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Hoffmann, R. A wiki for the life sciences where authorship matters. Nature Genetics (2008)

Haematological toxicities associated with dose-intensive chemotherapy, the role for and use of recombinant growth factors.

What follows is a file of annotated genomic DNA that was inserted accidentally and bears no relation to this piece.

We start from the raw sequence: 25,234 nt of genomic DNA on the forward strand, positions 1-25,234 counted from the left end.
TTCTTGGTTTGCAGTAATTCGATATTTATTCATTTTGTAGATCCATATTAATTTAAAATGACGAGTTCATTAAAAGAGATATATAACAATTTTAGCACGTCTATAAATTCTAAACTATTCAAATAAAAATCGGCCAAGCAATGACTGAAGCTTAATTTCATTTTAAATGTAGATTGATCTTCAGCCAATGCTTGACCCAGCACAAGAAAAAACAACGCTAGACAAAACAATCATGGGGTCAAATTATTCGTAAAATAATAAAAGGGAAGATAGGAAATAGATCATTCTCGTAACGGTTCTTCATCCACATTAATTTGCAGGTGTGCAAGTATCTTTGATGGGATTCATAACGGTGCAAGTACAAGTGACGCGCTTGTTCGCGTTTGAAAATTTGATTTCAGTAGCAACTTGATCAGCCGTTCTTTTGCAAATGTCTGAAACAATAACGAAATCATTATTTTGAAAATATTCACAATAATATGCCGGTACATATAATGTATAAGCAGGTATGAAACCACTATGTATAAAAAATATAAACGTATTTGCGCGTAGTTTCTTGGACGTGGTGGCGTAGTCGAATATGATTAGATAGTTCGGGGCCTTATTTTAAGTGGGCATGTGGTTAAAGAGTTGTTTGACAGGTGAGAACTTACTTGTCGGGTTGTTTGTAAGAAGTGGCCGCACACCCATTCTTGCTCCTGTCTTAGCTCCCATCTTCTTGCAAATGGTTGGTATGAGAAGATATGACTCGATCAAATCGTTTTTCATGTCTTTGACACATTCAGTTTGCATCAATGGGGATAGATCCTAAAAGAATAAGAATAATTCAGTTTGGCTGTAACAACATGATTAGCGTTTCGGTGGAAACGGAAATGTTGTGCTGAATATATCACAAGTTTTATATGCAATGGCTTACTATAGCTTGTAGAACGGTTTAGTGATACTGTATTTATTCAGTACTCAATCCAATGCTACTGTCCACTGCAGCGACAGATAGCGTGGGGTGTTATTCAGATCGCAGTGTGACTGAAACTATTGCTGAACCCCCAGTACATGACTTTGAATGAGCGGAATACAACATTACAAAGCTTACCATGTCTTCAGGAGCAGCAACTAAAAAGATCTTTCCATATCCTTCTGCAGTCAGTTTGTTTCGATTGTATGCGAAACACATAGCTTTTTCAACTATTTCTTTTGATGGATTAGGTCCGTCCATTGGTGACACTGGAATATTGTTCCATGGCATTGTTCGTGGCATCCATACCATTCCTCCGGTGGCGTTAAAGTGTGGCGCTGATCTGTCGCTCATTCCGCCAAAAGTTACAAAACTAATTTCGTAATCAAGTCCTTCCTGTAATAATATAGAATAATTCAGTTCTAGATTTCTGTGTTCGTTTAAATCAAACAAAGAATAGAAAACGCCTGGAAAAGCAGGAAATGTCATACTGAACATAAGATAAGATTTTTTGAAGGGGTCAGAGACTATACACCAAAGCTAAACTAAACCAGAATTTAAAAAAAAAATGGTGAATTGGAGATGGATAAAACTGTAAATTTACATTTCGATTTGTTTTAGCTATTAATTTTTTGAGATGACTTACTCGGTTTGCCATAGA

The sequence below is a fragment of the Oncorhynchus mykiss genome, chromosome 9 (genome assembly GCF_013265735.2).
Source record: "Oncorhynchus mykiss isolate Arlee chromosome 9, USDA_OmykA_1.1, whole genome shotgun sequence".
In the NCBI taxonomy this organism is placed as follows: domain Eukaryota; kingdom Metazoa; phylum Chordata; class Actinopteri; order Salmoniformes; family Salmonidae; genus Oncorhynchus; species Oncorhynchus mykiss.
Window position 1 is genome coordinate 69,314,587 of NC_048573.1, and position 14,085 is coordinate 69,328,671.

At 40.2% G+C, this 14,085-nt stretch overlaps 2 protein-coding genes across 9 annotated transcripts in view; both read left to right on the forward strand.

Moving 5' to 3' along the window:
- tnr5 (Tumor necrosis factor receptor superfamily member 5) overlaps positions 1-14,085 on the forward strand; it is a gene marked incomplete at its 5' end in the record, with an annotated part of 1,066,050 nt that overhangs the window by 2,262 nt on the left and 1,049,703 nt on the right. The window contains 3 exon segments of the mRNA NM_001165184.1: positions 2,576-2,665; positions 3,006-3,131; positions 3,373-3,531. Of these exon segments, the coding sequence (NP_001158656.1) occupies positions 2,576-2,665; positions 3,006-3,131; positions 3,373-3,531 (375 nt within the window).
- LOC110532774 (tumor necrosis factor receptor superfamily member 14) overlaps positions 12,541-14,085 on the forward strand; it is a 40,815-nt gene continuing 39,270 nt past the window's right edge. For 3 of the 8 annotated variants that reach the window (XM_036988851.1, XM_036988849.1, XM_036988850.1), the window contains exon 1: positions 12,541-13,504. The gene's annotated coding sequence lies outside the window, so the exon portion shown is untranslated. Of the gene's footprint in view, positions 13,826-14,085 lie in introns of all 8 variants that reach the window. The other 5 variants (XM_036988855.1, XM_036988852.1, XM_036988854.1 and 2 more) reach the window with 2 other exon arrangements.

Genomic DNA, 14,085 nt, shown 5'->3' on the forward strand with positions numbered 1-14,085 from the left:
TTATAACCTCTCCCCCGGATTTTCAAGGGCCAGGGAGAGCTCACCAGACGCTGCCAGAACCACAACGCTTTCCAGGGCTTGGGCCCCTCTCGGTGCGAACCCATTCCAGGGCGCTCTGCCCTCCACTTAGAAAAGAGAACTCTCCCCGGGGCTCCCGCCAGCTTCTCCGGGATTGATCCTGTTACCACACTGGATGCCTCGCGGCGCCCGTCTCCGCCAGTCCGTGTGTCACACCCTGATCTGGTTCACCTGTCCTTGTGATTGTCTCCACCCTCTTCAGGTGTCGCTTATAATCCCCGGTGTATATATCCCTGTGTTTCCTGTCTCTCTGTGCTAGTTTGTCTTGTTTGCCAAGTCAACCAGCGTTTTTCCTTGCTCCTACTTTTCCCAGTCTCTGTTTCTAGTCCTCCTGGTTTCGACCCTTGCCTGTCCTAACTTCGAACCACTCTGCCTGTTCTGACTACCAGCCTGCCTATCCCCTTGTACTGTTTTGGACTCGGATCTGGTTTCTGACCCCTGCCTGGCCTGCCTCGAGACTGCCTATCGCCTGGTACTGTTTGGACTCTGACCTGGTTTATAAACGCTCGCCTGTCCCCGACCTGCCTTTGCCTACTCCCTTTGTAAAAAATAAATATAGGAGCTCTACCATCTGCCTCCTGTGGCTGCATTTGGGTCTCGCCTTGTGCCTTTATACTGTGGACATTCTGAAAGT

High-dose chemotherapy is increasingly accepted as a treatment approach in a number of tumour types. However, there are controversies surrounding its efficacy and there is a need to consider its safety. In view of this, much effort has been directed towards the provision of adequate supportive care strategies to prevent toxicities and to ameliorate myelosuppression. Severe anaemia and its associated symptoms, for example, fatigue can have a debilitating effect on a patient's quality of life and often necessitates red blood cell transfusions. Erythropoietin, a glycoprotein hormone which stimulates red blood cell production, has been established for the treatment of anaemia in patients with chronic renal insufficiency. It is currently approved in most countries for treating anaemia associated with cancer, and its role is emerging especially in patients undergoing high-dose chemotherapy. This paper gives an overview of the studies conducted to date with epoetin alfa (recombinant human erythropoietin) in patients receiving allogeneic and autologous bone marrow transplants or peripheral blood stem cells in conjunction with high-dose chemotherapy. In addition, there are some novel clinical applications for epoetin alfa: for example, in delayed anaemia, as a supportive strategy prior to high-dose chemotherapy and as a synergistic enhancer of blood progenitor cell mobilisation in combination with granulocyte-colony-stimulating factor (G-CSF).[1]


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